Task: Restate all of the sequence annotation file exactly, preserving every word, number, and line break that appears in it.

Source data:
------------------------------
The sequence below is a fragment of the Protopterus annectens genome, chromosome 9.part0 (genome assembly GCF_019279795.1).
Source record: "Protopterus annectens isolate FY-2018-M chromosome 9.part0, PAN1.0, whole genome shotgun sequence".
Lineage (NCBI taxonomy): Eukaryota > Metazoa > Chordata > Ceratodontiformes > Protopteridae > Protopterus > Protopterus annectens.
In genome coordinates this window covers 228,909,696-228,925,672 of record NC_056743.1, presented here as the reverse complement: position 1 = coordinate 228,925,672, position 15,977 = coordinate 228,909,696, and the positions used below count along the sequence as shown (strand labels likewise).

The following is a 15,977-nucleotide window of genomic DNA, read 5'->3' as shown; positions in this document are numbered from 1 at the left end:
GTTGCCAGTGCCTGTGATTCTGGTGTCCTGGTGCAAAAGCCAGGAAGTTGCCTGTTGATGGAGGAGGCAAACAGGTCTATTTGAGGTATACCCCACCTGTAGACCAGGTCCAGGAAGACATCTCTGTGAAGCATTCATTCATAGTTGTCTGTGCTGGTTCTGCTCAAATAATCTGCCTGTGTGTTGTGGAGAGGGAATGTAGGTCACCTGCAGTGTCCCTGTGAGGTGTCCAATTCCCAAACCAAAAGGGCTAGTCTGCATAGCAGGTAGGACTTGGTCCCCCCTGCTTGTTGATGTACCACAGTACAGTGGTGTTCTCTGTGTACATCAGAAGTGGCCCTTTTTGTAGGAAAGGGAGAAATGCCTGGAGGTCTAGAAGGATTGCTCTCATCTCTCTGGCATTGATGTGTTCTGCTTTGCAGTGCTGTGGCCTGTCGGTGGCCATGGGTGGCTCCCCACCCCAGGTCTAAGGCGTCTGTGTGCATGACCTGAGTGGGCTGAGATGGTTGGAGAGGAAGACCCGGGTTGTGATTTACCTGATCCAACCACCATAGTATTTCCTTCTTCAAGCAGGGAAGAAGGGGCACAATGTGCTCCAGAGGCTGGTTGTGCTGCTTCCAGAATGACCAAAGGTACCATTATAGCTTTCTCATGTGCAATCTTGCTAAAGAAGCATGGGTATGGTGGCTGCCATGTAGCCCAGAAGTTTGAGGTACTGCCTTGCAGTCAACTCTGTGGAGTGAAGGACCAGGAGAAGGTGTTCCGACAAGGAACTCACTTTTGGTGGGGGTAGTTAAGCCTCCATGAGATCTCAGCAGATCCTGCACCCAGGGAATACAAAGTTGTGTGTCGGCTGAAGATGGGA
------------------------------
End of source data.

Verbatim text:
The sequence below is a fragment of the Protopterus annectens genome, chromosome 9.part0 (genome assembly GCF_019279795.1).
Source record: "Protopterus annectens isolate FY-2018-M chromosome 9.part0, PAN1.0, whole genome shotgun sequence".
Lineage (NCBI taxonomy): Eukaryota > Metazoa > Chordata > Ceratodontiformes > Protopteridae > Protopterus > Protopterus annectens.
In genome coordinates this window covers 228,909,696-228,925,672 of record NC_056743.1, presented here as the reverse complement: position 1 = coordinate 228,925,672, position 15,977 = coordinate 228,909,696, and the positions used below count along the sequence as shown (strand labels likewise).

The following is a 15,977-nucleotide window of genomic DNA, read 5'->3' as shown; positions in this document are numbered from 1 at the left end:
GTTGCCAGTGCCTGTGATTCTGGTGTCCTGGTGCAAAAGCCAGGAAGTTGCCTGTTGATGGAGGAGGCAAACAGGTCTATTTGAGGTATACCCCACCTGTAGACCAGGTCCAGGAAGACATCTCTGTGAAGCATTCATTCATAGTTGTCTGTGCTGGTTCTGCTCAAATAATCTGCCTGTGTGTTGTGGAGAGGGAATGTAGGTCACCTGCAGTGTCCCTGTGAGGTGTCCAATTCCCAAACCAAAAGGGCTAGTCTGCATAGCAGGTAGGACTTGGTCCCCCCTGCTTGTTGATGTACCACAGTACAGTGGTGTTCTCTGTGTACATCAGAAGTGGCCCTTTTTGTAGGAAAGGGAGAAATGCCTGGAGGTCTAGAAGGATTGCTCTCATCTCTCTGGCATTGATGTGTTCTGCTTTGCAGTGCTGTGGCCTGTCGGTGGCCATGGGTGGCTCCCCACCCCAGGTCTAAGGCGTCTGTGTGCATGACCTGAGTGGGCTGAGATGGTTGGAGAGGAAGACCCGGGTTGTGATTTACCTGATCCAACCACCATAGTATTTCCTTCTTCAAGCAGGGAAGAAGGGGCACAATGTGCTCCAGAGGCTGGTTGTGCTGCTTCCAGAATGACCAAAGGTACCATTATAGCTTTCTCATGTGCAATCTTGCTAAAGAAGCATGGGTATGGTGGCTGCCATGTAGCCCAGAAGTTTGAGGTACTGCCTTGCAGTCAACTCTGTGGAGTGAAGGACCAGGAGAAGGTGTTCCGACAAGGAACTCACTTTTGGTGGGGGTAGTTAAGCCTCCATGAGATCTCAGCAGATCCTGCACCCAGGGAATACAAAGTTGTGTGTCGGCTGAAGATGGGA